Legal responses to 'Terrorist Speech' : a critical evaluation of the law in Turkey in light of regional and international standards

Cengiz, Ilyas (2016) Legal responses to 'Terrorist Speech' : a critical evaluation of the law in Turkey in light of regional and international standards. Doctoral thesis, University of East Anglia.

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Abstract

Much scholarly attention has focused on the incremental extension of criminal liability for ‘terroristic speech’ (reflecting the widely acknowledged preventive turn in criminal law). This thesis examines the case law of Turkey's Yargıtay (Court of Cassation) and Constitutional Court on 'terroristic speech' in the light of regional (the European Court of Human Rights), and international (Human Rights Committee and CERD) standards. While this corpus of human rights law has obtained some positive traction in Turkey (resulting, for example, in the passage of a number of progressive Constitutional amendments), it is argued that the modern day regulation of 'terroristic speech' resembles in many ways the now outmoded offence of 'sedition' for silencing political dissent. It must of-course be recognized that Turkey has experienced a protracted conflict, and that recent ‘terror’ attacks in European capital cities have reinvigorated the international ‘War on Terror’. At a deeper level, however, this observation evidences a troubling state of affairs, for, even in this ‘human rights era’, the imposition of far-reaching restrictions on speech continues seemingly without contradiction. Indeed, in many cases, the relevant criminal law offences, especially those pertaining to indirect incitement, were themselves been introduced at the behest of international instruments such as the UN Security Council Resolution 1624 (2005); the Council of Europe Convention on the Prevention of Terrorism, 2005; and the European Union Framework Decision on Combating Terrorism, 2008. It is argued that the regulation of ‘terroristic speech’ epitomizes the state-centricity of human rights norms; (a phenomenon which Leigh and Lustgarten colourfully describe as assigning ‘the safekeeping of children in a school playground to a pit-bull terrier’). Moreover, it also reflects the fundamental inability of the international community to agree upon a definition of ‘terrorism’. The thesis thus draws on recent scholarship (Stampnitzky) to chart the ‘invention’ of ‘terrorism’ as a fundamentally political term involving moral judgment. It is argued that the infusion of this political concept into legal reasoning is inherently problematic. The binary nature of ‘terrorism’ belies the more spectral nature of ‘political violence’, and it is the latter which ought to inform a more nuanced judicial response to ‘terroristic speech’.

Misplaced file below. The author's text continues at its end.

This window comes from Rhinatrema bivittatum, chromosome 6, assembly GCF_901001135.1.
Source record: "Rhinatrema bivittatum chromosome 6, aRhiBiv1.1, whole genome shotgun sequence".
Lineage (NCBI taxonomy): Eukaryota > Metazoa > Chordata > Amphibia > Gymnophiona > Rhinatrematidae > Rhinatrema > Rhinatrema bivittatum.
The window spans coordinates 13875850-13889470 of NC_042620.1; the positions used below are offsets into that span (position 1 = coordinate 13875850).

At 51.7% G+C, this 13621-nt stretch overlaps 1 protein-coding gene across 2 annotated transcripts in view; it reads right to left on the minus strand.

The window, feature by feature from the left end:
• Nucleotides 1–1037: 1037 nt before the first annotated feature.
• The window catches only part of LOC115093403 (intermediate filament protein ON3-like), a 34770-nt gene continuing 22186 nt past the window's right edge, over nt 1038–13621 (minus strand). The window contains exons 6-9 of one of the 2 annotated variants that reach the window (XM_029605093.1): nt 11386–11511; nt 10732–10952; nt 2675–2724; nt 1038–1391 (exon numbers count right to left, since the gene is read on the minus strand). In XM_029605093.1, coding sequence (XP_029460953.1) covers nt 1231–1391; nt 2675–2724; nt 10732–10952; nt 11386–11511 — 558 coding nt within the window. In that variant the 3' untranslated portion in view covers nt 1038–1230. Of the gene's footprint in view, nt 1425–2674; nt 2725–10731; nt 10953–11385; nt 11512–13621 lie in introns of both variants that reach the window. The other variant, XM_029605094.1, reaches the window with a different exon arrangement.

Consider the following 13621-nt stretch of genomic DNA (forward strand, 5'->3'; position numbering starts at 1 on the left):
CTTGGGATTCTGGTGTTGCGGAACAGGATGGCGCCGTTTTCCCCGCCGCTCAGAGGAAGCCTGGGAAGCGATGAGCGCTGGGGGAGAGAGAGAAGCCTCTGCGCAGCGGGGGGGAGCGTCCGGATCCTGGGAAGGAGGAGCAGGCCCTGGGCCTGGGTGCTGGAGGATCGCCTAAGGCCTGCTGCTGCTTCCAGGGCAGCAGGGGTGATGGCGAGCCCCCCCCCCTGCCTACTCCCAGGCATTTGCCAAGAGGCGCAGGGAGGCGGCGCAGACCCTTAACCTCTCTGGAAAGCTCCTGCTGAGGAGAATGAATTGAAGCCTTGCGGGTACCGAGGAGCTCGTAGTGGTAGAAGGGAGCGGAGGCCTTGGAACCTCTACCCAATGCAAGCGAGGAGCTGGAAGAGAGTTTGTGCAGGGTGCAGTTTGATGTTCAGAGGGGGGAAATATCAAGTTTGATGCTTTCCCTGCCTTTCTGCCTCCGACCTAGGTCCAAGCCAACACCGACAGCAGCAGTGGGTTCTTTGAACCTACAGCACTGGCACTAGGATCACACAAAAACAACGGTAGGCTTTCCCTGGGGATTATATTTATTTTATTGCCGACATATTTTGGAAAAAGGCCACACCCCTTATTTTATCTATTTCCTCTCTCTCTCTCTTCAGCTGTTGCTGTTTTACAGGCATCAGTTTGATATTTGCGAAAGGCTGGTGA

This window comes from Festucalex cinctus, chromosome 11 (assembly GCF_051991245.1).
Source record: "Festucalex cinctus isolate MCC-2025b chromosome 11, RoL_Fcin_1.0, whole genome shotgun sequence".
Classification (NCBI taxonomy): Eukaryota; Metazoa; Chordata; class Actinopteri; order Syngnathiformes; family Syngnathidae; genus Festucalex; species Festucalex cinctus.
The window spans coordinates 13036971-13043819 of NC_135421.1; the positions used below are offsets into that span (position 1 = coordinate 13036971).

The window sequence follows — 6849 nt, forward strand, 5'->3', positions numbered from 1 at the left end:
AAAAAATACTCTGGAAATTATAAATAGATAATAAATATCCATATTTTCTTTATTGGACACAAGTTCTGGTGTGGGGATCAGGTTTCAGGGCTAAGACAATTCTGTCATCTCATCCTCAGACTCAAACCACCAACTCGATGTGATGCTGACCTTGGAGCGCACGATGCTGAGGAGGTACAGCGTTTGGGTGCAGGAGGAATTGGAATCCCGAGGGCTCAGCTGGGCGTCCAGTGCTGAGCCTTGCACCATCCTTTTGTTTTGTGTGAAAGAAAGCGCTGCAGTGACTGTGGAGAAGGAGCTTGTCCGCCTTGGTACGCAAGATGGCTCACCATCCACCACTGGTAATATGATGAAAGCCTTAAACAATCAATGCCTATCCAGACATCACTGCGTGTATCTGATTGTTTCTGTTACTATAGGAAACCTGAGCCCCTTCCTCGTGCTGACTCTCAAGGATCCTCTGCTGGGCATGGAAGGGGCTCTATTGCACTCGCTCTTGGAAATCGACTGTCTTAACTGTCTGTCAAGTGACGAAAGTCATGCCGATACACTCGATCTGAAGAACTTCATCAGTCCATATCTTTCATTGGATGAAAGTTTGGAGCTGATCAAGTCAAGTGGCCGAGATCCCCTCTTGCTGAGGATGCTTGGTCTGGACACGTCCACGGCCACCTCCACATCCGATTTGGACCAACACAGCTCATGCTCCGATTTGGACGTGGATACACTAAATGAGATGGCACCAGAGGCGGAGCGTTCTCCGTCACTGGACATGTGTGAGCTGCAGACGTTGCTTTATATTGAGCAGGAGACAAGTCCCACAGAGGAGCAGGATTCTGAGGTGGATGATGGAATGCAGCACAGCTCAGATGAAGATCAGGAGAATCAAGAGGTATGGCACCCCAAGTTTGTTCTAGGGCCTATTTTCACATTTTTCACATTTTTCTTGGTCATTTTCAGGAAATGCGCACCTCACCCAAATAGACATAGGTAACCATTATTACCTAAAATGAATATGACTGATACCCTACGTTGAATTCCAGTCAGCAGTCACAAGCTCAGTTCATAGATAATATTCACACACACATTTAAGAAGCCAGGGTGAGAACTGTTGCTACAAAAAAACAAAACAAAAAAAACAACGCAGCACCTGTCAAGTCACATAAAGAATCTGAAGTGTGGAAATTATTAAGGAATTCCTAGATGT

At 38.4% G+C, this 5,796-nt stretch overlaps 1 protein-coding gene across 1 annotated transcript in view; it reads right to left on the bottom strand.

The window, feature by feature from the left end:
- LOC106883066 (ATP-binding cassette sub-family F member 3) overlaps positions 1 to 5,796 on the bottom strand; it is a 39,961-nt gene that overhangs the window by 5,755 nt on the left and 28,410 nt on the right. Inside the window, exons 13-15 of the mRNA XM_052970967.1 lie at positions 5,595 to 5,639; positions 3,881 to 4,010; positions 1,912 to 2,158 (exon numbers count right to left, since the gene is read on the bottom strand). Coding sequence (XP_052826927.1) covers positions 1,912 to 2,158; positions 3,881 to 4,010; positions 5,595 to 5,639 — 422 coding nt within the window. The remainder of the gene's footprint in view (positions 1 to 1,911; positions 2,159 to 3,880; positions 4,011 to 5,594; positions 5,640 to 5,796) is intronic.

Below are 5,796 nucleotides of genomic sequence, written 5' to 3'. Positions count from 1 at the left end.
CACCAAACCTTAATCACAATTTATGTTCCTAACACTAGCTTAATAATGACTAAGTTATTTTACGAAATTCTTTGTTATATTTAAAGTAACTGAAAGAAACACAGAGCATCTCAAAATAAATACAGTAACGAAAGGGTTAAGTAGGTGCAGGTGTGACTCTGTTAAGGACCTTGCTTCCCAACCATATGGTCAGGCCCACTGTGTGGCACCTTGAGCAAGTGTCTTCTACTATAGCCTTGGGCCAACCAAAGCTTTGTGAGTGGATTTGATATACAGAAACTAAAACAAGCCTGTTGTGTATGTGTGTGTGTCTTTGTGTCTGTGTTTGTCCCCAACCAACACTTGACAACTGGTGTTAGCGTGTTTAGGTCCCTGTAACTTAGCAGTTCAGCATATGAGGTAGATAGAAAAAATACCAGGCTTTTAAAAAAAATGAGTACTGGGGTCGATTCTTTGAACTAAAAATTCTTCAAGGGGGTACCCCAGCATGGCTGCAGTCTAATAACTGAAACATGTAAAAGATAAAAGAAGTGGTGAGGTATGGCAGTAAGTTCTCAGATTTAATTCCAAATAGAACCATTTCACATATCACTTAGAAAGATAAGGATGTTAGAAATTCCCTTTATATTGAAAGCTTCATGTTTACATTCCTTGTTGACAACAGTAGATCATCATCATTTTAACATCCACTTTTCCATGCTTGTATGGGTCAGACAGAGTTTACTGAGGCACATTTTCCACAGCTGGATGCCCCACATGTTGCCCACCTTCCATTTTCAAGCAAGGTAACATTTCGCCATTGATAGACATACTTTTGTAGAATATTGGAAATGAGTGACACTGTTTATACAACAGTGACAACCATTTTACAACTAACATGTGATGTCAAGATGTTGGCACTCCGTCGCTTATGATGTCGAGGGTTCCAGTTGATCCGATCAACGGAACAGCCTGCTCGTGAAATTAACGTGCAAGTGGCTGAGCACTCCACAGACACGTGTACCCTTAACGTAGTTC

Item Type: Thesis (Doctoral)
Faculty \ School: Faculty of Social Sciences > School of Law
Depositing User: Jackie Webb
Date Deposited: 05 Oct 2016 09:55
Last Modified: 05 Oct 2016 09:55
URI: https://ueaeprints.uea.ac.uk/id/eprint/60750
DOI:

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